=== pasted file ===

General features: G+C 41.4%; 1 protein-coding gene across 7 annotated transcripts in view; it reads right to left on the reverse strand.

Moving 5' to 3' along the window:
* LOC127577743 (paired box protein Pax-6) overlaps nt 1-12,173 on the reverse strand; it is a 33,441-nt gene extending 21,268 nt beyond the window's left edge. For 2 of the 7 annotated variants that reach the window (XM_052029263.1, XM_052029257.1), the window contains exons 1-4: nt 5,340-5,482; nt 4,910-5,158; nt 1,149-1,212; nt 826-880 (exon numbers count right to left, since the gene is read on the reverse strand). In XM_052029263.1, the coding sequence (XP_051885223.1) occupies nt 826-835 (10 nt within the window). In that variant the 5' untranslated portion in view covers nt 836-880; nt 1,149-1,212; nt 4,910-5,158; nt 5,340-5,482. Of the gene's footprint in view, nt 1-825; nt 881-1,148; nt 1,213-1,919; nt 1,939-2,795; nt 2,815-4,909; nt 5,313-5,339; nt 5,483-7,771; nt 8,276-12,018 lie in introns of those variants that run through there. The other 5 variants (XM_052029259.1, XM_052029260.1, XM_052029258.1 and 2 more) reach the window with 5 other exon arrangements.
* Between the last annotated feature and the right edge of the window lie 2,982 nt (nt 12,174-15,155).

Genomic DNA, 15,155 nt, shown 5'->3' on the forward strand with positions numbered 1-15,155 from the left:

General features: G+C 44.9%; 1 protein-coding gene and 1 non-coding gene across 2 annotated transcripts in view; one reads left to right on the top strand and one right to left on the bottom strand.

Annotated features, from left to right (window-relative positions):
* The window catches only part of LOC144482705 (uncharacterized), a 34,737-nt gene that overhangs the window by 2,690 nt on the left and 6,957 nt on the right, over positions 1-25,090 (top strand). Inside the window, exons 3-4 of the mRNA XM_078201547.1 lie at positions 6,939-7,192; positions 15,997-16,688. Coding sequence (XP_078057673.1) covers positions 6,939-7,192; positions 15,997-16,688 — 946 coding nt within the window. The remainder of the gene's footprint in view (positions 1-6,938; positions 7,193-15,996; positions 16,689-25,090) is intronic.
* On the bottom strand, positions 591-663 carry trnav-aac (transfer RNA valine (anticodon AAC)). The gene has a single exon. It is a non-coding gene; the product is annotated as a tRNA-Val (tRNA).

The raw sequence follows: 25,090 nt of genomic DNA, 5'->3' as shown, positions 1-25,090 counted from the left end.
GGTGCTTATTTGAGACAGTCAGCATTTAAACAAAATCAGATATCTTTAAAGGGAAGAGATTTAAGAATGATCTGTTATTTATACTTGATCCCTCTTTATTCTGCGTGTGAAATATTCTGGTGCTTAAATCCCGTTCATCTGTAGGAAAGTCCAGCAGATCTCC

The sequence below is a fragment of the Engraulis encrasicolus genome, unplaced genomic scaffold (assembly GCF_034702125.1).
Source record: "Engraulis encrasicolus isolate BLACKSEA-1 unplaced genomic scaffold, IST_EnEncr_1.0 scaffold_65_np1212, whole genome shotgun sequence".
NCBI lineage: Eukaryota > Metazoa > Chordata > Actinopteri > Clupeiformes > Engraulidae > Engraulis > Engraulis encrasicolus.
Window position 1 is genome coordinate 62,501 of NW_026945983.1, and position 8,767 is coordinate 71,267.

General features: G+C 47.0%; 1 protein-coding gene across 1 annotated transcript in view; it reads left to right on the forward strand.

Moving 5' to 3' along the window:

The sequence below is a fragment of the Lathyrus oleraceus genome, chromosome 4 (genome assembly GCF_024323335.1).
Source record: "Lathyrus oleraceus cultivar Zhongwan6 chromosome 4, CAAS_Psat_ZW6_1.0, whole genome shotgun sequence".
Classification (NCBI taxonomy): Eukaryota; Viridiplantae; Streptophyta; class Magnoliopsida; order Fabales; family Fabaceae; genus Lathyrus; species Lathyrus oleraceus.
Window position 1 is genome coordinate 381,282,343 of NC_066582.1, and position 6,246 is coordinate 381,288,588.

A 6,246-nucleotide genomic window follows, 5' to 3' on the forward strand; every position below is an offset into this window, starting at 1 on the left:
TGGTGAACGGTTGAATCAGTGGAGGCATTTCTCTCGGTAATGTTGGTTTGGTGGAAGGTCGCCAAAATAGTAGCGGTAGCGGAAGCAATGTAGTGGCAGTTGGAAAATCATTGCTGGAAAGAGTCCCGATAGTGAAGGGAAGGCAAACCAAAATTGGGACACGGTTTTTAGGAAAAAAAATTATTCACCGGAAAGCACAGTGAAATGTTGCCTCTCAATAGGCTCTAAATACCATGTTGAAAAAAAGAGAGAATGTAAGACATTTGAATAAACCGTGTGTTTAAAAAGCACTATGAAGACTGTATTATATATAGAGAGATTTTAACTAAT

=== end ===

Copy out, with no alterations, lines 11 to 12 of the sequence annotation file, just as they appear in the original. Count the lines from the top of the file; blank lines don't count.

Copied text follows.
GGTGCTTATTTGAGACAGTCAGCATTTAAACAAAATCAGATATCTTTAAAGGGAAGAGATTTAAGAATGATCTGTTATTTATACTTGATCCCTCTTTATTCTGCGTGTGAAATATTCTGGTGCTTAAATCCCGTTCATCTGTAGGAAAGTCCAGCAGATCTCC

The sequence below is a fragment of the Engraulis encrasicolus genome, unplaced genomic scaffold (assembly GCF_034702125.1).